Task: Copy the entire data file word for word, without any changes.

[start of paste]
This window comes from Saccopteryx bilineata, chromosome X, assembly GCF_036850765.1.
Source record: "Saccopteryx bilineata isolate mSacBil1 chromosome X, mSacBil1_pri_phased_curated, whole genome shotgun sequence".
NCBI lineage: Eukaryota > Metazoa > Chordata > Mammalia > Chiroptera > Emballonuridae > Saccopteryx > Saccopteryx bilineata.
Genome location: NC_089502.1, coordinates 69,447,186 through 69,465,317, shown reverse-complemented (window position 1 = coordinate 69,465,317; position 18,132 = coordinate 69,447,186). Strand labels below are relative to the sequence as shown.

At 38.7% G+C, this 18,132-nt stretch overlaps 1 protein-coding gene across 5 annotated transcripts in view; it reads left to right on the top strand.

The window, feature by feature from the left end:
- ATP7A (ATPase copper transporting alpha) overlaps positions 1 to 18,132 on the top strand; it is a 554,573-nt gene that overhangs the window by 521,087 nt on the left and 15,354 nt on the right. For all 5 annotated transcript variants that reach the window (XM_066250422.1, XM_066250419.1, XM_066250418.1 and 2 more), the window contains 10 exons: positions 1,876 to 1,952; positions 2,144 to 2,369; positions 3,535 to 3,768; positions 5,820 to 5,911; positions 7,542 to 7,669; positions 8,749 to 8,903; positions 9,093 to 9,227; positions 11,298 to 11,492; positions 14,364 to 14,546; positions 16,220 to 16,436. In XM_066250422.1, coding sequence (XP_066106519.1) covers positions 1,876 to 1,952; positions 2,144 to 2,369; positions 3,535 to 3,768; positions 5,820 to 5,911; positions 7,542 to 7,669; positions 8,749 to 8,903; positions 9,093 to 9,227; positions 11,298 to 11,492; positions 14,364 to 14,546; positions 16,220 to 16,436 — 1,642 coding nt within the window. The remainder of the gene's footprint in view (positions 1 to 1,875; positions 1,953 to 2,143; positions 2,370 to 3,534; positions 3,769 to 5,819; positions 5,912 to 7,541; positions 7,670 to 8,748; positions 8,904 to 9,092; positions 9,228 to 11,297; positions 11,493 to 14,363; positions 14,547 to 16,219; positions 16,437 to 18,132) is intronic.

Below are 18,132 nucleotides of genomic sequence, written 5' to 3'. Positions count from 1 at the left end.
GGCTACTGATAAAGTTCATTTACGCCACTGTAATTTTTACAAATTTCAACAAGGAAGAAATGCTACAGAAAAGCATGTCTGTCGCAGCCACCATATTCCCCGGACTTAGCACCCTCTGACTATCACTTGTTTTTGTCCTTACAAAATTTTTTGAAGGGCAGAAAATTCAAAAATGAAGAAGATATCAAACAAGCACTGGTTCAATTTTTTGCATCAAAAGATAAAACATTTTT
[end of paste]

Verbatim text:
This window comes from Saccopteryx bilineata, chromosome X, assembly GCF_036850765.1.
Source record: "Saccopteryx bilineata isolate mSacBil1 chromosome X, mSacBil1_pri_phased_curated, whole genome shotgun sequence".
NCBI lineage: Eukaryota > Metazoa > Chordata > Mammalia > Chiroptera > Emballonuridae > Saccopteryx > Saccopteryx bilineata.
Genome location: NC_089502.1, coordinates 69,447,186 through 69,465,317, shown reverse-complemented (window position 1 = coordinate 69,465,317; position 18,132 = coordinate 69,447,186). Strand labels below are relative to the sequence as shown.

At 38.7% G+C, this 18,132-nt stretch overlaps 1 protein-coding gene across 5 annotated transcripts in view; it reads left to right on the top strand.

The window, feature by feature from the left end:
- ATP7A (ATPase copper transporting alpha) overlaps positions 1 to 18,132 on the top strand; it is a 554,573-nt gene that overhangs the window by 521,087 nt on the left and 15,354 nt on the right. For all 5 annotated transcript variants that reach the window (XM_066250422.1, XM_066250419.1, XM_066250418.1 and 2 more), the window contains 10 exons: positions 1,876 to 1,952; positions 2,144 to 2,369; positions 3,535 to 3,768; positions 5,820 to 5,911; positions 7,542 to 7,669; positions 8,749 to 8,903; positions 9,093 to 9,227; positions 11,298 to 11,492; positions 14,364 to 14,546; positions 16,220 to 16,436. In XM_066250422.1, coding sequence (XP_066106519.1) covers positions 1,876 to 1,952; positions 2,144 to 2,369; positions 3,535 to 3,768; positions 5,820 to 5,911; positions 7,542 to 7,669; positions 8,749 to 8,903; positions 9,093 to 9,227; positions 11,298 to 11,492; positions 14,364 to 14,546; positions 16,220 to 16,436 — 1,642 coding nt within the window. The remainder of the gene's footprint in view (positions 1 to 1,875; positions 1,953 to 2,143; positions 2,370 to 3,534; positions 3,769 to 5,819; positions 5,912 to 7,541; positions 7,670 to 8,748; positions 8,904 to 9,092; positions 9,228 to 11,297; positions 11,493 to 14,363; positions 14,547 to 16,219; positions 16,437 to 18,132) is intronic.

Below are 18,132 nucleotides of genomic sequence, written 5' to 3'. Positions count from 1 at the left end.
GGCTACTGATAAAGTTCATTTACGCCACTGTAATTTTTACAAATTTCAACAAGGAAGAAATGCTACAGAAAAGCATGTCTGTCGCAGCCACCATATTCCCCGGACTTAGCACCCTCTGACTATCACTTGTTTTTGTCCTTACAAAATTTTTTGAAGGGCAGAAAATTCAAAAATGAAGAAGATATCAAACAAGCACTGGTTCAATTTTTTGCATCAAAAGATAAAACATTTTT